Howard Marks put it nicely when he said that, rather than worrying about share price volatility, ‘The possibility of permanent loss is the risk I worry about… and every practical investor I know worries about.’ It’s only natural to consider a company’s balance sheet when you examine how risky it is, since debt is often involved when a business collapses. Importantly, Patrick Industries, Inc. (NASDAQ:PATK) does carry debt. But the more important question is: how much risk is that debt creating?
When Is Debt Dangerous?
Generally speaking, debt only becomes a real problem when a company can’t easily pay it off, either by raising capital or with its own cash flow. Part and parcel of capitalism is the process of ‘creative destruction’ where failed businesses are mercilessly liquidated by their bankers. However, a more common (but still painful) scenario is that it has to raise new equity capital at a low price, thus permanently diluting shareholders. Of course, plenty of companies use debt to fund growth, without any negative consequences. When we think about a company’s use of debt, we first look at cash and debt together.
How Much Debt Does Patrick Industries Carry?
As you can see below, Patrick Industries had US$586.5m of debt, at June 2019, which is about the same the year before. You can click the chart for greater detail. However, it does have US$23.6m in cash offsetting this, leading to net debt of about US$562.9m.
How Healthy Is Patrick Industries’s Balance Sheet?
Zooming in on the latest balance sheet data, we can see that Patrick Industries had liabilities of US$205.1m due within 12 months and liabilities of US$667.2m due beyond that. Offsetting this, it had US$23.6m in cash and US$114.7m in receivables that were due within 12 months. So it has liabilities totalling US$734.0m more than its cash and near-term receivables, combined.
This deficit is considerable relative to its market capitalization of US$1.05b, so it does suggest shareholders should keep an eye on Patrick Industries’s use of debt. This suggests shareholders would heavily diluted if the company needed to shore up its balance sheet in a hurry.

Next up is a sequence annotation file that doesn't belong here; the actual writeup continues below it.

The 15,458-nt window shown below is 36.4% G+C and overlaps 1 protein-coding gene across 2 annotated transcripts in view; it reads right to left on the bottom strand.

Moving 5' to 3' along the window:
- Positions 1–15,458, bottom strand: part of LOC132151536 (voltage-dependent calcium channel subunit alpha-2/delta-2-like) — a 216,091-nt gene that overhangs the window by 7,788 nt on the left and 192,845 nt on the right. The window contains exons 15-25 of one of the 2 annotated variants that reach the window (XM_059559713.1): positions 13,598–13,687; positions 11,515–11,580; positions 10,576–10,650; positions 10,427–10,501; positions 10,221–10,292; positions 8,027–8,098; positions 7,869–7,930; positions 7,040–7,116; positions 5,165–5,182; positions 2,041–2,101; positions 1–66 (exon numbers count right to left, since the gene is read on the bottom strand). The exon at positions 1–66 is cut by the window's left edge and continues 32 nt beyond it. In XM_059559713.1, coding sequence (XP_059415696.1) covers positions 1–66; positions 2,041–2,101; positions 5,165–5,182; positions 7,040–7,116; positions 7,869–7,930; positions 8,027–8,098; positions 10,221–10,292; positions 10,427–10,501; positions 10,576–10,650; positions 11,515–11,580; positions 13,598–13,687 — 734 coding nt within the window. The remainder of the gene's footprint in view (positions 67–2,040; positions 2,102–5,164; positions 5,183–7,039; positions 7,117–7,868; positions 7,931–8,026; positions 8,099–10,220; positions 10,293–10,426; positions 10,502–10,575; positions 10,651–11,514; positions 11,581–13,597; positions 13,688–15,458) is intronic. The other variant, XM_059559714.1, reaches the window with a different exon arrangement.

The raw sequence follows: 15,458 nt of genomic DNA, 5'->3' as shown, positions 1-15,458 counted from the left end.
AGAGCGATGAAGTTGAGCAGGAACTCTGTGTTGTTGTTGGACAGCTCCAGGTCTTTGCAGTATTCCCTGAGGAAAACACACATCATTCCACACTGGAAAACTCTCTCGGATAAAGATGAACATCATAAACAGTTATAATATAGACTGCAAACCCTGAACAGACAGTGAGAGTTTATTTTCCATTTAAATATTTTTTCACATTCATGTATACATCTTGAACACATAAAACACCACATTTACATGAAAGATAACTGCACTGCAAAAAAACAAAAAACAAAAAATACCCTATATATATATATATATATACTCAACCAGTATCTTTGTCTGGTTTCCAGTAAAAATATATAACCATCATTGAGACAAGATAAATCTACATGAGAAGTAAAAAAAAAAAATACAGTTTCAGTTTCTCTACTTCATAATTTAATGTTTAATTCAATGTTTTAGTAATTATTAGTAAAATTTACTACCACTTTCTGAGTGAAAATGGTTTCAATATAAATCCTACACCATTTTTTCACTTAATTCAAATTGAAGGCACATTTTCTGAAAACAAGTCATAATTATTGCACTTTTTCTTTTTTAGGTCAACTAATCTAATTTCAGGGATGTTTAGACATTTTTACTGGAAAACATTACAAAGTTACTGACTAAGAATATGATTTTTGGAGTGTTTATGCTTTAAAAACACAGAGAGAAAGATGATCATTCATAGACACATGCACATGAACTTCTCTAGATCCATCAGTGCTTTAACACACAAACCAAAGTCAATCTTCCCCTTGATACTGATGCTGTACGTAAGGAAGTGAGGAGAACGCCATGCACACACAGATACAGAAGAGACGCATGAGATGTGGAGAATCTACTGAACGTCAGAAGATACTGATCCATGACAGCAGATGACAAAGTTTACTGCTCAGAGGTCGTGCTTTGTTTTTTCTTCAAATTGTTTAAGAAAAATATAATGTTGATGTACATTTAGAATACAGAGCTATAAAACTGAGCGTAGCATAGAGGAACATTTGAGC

In order to size up a company’s debt relative to its earnings, we calculate its net debt divided by its earnings before interest, tax, depreciation, and amortization (EBITDA) and its earnings before interest and tax (EBIT) divided by its interest expense (its interest cover). Thus we consider debt relative to earnings both with and without depreciation and amortization expenses.
Patrick Industries’s debt is 2.5 times its EBITDA, and its EBIT cover its interest expense 4.9 times over. Taken together this implies that, while we wouldn’t want to see debt levels rise, we think it can handle its current leverage. We saw Patrick Industries grow its EBIT by 3.6% in the last twelve months. Whilst that hardly knocks our socks off it is a positive when it comes to debt. There’s no doubt that we learn most about debt from the balance sheet. But ultimately the future profitability of the business will decide if Patrick Industries can strengthen its balance sheet over time. So if you want to see what the professionals think, you might find this free report on analyst profit forecasts to be interesting.
But our final consideration is also important, because a company cannot pay debt with paper profits; it needs cold hard cash. So the logical step is to look at the proportion of that EBIT that is matched by actual free cash flow. Over the last three years, Patrick Industries recorded free cash flow worth a fulsome 91% of its EBIT, which is stronger than we’d usually expect. That puts it in a very strong position to pay down debt.
When it comes to the balance sheet, the standout positive for Patrick Industries was the fact that it seems able to convert EBIT to free cash flow confidently. But the other factors we noted above weren’t so encouraging. For example, its level of total liabilities makes us a little nervous about its debt. When we consider all the factors mentioned above, we do feel a bit cautious about Patrick Industries’s use of debt. While we appreciate debt can enhance returns on equity, we’d suggest that shareholders keep close watch on its debt levels, lest they increase. We’d be motivated to research the stock further if we found out that Patrick Industries insiders have bought shares recently. If you would too, then you’re in luck, since today we’re sharing our list of reported insider transactions for free.
At the end of the day, it’s often better to focus on companies that are free from net debt. You can access our special list of such companies (all with a track record of profit growth). It’s free.
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